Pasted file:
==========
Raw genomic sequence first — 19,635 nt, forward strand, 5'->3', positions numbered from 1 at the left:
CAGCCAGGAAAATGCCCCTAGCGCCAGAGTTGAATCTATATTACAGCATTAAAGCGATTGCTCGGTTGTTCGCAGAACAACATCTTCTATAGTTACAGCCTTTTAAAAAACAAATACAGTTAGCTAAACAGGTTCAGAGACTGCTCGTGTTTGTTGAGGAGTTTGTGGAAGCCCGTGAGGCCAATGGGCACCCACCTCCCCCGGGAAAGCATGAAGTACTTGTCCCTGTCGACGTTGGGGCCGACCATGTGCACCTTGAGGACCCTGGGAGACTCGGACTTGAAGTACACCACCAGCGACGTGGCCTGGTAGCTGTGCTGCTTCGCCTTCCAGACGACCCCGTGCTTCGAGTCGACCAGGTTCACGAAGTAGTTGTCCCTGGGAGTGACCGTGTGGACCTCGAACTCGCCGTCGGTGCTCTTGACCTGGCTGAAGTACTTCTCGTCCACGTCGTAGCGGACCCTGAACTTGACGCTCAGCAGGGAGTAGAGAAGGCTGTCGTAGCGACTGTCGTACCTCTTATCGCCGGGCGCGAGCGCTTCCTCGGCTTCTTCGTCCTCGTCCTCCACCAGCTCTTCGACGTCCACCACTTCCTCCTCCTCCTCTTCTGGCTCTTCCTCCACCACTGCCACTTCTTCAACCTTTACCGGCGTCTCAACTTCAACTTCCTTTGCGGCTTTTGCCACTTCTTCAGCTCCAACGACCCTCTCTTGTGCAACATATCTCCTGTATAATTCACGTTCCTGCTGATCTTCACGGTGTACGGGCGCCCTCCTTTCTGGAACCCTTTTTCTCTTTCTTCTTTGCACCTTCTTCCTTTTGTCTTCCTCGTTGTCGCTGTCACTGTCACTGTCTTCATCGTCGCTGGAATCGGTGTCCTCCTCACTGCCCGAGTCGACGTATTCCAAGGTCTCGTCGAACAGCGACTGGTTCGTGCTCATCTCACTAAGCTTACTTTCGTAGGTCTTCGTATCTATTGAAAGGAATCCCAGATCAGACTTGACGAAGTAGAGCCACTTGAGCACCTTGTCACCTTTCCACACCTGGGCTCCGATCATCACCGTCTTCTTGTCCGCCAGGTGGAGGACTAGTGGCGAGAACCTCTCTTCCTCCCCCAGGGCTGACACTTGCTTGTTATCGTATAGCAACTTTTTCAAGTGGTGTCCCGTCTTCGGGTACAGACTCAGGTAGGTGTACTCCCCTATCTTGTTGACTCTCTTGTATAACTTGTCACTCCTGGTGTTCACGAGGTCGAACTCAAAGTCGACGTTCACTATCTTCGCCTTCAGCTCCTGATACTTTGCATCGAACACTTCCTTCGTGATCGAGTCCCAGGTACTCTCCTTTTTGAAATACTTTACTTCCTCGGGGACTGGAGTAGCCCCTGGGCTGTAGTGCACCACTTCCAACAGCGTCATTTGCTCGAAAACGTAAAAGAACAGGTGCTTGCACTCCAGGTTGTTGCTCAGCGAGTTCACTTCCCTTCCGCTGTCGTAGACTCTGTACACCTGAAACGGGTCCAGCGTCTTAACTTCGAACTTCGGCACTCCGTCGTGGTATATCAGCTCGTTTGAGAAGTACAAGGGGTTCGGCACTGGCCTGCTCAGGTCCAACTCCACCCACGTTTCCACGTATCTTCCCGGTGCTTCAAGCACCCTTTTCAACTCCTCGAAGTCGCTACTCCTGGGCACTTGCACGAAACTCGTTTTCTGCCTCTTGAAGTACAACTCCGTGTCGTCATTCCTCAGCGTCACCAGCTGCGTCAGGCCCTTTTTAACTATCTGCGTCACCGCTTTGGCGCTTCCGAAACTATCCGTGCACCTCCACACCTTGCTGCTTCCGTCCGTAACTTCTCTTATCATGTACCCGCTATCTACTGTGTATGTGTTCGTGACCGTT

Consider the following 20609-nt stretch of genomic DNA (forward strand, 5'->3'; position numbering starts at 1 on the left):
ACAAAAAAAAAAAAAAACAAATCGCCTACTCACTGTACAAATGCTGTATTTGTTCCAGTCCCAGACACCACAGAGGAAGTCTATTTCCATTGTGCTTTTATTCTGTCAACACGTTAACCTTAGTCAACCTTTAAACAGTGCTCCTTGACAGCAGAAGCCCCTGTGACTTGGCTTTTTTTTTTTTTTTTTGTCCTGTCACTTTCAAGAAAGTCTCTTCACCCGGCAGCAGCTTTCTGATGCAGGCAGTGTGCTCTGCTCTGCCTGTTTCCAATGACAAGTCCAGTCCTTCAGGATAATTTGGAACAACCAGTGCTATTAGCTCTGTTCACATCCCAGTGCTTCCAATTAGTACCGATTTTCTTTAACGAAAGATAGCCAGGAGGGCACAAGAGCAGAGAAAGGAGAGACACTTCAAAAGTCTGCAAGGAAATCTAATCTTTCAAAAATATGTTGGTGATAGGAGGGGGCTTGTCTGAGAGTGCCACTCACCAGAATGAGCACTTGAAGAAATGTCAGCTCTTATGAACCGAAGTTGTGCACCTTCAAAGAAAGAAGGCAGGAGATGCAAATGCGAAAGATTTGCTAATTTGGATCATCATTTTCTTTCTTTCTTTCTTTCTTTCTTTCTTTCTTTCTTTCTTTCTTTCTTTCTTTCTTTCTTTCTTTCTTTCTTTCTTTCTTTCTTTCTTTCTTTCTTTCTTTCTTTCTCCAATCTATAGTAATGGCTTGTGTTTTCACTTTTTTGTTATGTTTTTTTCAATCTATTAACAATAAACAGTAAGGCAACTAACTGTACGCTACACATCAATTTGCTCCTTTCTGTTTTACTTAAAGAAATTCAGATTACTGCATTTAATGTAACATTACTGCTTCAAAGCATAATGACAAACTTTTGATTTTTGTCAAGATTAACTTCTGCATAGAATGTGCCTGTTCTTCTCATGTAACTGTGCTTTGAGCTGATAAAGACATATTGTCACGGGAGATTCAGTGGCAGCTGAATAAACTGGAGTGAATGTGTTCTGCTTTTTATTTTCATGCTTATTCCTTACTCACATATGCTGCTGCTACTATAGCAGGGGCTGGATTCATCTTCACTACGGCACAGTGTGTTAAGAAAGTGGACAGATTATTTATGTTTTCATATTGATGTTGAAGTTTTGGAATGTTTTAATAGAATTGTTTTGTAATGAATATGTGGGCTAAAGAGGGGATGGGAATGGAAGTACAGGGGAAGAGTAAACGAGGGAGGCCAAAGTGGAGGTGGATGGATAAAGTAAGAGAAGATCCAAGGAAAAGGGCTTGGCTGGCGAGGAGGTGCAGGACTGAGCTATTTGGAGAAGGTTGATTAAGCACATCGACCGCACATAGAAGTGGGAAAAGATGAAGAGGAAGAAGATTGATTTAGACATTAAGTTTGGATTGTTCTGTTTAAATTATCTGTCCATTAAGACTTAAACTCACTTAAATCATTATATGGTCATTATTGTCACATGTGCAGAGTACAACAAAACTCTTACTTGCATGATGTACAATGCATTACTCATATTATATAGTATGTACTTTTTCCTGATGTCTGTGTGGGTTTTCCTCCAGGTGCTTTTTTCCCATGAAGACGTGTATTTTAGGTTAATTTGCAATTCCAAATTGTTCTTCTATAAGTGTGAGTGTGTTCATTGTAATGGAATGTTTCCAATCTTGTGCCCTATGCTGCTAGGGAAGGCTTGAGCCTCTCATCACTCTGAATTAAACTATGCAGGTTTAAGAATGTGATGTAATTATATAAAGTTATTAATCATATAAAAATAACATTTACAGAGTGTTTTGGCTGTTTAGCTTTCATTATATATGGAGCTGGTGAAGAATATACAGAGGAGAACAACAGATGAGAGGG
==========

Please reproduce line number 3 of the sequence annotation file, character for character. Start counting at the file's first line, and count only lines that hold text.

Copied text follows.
Consider the following 20609-nt stretch of genomic DNA (forward strand, 5'->3'; position numbering starts at 1 on the left):